The student reports the income from the 1099-Q as well as the education expenses, but the student may not claim an education credit if he is a dependent. Only the parents can claim the credit.
The IRS is remarkably opaque regarding who reports the income from a QTP. While only the beneficiary can claim tax exemption for qualifying education expenses, the income from an excess distribution must be reported by the beneficiary to be taxed at the beneficiary's rate. Yet the parents claim the education credit.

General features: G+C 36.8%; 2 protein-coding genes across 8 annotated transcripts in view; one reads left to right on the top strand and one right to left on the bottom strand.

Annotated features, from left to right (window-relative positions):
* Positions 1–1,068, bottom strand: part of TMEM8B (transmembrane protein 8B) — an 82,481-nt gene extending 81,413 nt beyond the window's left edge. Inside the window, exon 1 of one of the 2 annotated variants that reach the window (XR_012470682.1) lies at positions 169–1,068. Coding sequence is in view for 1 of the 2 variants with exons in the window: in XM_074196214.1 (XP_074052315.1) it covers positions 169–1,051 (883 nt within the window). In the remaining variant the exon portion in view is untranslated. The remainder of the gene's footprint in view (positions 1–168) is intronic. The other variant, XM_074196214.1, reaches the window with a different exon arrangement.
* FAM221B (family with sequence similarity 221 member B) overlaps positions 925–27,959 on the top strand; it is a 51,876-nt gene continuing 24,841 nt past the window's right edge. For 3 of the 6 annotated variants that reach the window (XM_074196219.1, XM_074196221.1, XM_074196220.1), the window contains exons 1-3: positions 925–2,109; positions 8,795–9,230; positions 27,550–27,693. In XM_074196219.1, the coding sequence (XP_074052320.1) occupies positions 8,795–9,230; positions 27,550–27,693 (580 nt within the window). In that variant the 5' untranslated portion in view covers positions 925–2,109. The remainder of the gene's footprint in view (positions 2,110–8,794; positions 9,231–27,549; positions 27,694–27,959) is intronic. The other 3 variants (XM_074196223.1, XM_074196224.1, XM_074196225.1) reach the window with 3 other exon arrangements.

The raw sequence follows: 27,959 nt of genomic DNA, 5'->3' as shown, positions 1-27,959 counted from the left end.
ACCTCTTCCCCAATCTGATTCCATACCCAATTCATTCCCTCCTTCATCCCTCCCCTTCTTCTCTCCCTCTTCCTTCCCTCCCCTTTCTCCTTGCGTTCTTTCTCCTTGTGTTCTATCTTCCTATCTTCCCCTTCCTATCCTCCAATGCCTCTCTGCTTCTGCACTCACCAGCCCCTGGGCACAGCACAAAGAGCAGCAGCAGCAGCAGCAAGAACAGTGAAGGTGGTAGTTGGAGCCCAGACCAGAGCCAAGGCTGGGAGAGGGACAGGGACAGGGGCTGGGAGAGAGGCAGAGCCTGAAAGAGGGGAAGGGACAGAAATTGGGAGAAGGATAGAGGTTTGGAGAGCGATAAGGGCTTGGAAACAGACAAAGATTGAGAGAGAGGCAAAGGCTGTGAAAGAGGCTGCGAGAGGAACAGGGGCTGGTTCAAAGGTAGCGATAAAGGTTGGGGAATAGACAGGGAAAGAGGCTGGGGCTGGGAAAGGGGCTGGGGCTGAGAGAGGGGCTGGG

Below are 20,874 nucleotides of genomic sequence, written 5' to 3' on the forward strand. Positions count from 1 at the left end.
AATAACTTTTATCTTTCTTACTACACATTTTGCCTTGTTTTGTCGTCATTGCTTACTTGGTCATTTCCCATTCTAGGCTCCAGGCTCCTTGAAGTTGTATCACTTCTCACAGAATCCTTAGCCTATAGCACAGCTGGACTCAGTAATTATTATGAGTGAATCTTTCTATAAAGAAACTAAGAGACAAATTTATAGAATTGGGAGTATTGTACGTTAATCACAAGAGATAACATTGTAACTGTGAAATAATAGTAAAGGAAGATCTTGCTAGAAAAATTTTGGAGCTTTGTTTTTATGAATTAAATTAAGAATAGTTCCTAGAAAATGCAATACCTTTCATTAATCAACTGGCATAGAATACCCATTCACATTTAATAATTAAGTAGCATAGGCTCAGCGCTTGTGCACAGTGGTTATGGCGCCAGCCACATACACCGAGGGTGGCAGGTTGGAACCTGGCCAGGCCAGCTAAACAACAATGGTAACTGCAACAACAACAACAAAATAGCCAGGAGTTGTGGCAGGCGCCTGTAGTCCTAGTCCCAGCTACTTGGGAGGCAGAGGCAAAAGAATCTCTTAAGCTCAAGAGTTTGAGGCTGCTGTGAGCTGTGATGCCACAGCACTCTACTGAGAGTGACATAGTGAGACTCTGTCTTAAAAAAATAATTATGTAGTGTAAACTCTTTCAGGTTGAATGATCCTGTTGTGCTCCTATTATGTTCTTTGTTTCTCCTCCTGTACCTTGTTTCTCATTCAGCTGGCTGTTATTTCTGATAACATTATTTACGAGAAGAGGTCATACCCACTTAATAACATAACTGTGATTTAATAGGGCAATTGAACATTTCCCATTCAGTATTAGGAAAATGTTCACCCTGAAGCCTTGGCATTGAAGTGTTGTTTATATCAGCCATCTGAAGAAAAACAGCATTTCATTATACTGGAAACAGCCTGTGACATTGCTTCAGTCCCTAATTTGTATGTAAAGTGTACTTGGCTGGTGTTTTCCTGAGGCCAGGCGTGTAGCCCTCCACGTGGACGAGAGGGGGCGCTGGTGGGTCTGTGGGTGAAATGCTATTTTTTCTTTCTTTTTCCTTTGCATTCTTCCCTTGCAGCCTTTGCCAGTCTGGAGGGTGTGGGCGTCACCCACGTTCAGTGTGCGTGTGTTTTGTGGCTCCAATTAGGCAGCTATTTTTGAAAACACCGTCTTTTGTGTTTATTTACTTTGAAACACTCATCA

If the 1099-Q distribution plus scholarships exceed the education expenses and therefore result in taxable income, the student should report the 1099-Q as well as the 1098-T, in order to demonstrate that the tax-exempt income was used for its designated purpose. In that circumstance, there will be no education credit for the parents to claim.
If the 1099-Q and scholarships do not exceed the cost of the education, then the parents should report both the 1099-Q and the 1098-T in order to claim the education credit.
More information about calculating the tax on nonqualified distributions can be found in Chapter 8 of Publication 970, Tax Benefits for Education.